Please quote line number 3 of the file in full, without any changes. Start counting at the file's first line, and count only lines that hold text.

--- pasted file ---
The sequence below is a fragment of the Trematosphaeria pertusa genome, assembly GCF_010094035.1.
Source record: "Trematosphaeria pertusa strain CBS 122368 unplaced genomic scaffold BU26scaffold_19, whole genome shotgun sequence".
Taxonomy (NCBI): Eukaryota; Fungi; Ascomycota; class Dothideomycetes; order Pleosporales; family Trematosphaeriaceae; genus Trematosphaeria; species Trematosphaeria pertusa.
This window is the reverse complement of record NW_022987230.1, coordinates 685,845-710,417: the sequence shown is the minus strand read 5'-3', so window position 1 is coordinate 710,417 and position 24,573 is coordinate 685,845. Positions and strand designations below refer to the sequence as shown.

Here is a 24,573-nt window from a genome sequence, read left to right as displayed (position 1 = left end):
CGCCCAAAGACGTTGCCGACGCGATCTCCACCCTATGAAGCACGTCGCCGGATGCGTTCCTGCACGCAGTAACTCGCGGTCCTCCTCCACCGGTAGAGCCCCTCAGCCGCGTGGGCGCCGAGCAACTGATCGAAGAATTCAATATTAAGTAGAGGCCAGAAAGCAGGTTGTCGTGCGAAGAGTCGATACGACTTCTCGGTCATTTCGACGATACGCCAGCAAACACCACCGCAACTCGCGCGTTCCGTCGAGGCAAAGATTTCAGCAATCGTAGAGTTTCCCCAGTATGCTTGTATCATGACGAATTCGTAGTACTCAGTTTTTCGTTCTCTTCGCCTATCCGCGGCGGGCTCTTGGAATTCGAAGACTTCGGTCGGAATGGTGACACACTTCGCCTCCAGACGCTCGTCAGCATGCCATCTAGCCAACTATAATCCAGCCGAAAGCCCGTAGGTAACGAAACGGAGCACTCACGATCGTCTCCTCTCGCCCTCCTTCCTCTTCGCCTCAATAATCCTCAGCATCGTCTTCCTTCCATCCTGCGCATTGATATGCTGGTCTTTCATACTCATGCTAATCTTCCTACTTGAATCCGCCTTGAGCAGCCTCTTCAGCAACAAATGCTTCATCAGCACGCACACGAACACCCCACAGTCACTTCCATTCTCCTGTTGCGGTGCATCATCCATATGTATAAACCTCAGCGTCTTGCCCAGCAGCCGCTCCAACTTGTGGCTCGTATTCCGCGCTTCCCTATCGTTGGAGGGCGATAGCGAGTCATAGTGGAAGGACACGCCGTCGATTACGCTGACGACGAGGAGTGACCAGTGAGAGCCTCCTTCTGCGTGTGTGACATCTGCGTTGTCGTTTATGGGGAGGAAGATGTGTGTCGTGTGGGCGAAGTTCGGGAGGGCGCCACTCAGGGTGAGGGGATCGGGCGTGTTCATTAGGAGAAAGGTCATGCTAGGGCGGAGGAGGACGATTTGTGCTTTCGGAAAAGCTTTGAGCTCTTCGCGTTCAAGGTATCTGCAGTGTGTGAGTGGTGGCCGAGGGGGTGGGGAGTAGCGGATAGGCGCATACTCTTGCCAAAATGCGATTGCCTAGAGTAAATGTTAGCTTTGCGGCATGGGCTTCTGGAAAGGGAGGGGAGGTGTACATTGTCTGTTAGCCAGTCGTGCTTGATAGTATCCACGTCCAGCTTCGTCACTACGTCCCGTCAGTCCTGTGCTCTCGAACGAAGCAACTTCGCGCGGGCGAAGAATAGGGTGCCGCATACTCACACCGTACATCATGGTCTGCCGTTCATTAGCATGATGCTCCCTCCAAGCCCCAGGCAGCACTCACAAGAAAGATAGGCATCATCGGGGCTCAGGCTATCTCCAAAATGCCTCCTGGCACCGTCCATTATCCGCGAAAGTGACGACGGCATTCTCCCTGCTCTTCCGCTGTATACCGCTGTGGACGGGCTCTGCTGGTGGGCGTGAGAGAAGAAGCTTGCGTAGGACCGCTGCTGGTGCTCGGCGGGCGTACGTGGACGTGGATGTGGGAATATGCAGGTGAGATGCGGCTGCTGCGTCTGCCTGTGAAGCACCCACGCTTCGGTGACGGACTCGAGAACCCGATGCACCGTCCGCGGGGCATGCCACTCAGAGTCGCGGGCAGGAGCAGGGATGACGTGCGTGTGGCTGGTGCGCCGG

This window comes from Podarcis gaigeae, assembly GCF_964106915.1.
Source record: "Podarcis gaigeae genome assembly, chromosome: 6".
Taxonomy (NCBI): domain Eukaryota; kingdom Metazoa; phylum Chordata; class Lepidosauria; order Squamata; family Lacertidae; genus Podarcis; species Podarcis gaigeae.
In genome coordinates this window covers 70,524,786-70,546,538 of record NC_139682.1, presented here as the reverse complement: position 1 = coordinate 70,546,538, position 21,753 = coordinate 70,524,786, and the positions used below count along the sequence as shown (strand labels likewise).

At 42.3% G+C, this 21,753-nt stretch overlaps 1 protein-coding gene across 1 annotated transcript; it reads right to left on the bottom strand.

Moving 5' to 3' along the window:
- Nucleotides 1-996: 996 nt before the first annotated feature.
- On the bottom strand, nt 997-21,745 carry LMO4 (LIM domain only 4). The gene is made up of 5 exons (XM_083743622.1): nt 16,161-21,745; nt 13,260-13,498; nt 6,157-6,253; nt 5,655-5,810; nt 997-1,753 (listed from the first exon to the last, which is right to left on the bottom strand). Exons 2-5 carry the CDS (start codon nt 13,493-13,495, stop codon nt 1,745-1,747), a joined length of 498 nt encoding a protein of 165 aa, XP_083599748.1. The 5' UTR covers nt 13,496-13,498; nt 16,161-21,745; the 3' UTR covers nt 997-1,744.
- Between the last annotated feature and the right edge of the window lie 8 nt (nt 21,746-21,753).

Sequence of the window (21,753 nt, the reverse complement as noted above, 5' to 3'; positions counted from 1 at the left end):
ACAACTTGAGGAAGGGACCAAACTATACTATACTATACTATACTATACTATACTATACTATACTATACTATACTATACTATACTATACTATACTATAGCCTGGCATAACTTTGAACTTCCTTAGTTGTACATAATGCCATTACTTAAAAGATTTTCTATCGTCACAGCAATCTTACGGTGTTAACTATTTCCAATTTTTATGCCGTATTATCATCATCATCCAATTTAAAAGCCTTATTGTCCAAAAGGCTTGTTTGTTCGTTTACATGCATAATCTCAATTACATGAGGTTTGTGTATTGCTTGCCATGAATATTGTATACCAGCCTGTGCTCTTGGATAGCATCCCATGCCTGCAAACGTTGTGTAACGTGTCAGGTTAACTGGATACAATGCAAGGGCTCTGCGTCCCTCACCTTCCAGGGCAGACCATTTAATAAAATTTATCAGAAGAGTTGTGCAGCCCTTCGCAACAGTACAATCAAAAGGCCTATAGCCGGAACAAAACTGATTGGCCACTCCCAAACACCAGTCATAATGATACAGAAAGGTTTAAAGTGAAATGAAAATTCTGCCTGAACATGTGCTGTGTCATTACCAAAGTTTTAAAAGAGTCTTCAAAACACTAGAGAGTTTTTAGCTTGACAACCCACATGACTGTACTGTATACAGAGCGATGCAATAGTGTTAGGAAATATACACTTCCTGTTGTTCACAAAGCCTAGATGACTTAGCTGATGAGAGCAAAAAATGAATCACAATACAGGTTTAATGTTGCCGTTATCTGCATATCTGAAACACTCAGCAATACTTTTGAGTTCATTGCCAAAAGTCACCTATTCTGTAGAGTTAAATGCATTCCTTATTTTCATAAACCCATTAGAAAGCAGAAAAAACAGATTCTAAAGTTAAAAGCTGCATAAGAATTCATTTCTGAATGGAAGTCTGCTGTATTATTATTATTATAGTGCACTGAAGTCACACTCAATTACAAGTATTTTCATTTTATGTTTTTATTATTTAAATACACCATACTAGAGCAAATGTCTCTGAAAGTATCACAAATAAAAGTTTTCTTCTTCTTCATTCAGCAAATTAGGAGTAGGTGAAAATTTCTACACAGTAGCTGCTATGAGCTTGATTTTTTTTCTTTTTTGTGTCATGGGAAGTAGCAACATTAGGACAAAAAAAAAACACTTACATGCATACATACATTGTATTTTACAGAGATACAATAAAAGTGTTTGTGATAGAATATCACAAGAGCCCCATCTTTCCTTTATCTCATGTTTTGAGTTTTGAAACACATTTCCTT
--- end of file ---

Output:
Taxonomy (NCBI): Eukaryota; Fungi; Ascomycota; class Dothideomycetes; order Pleosporales; family Trematosphaeriaceae; genus Trematosphaeria; species Trematosphaeria pertusa.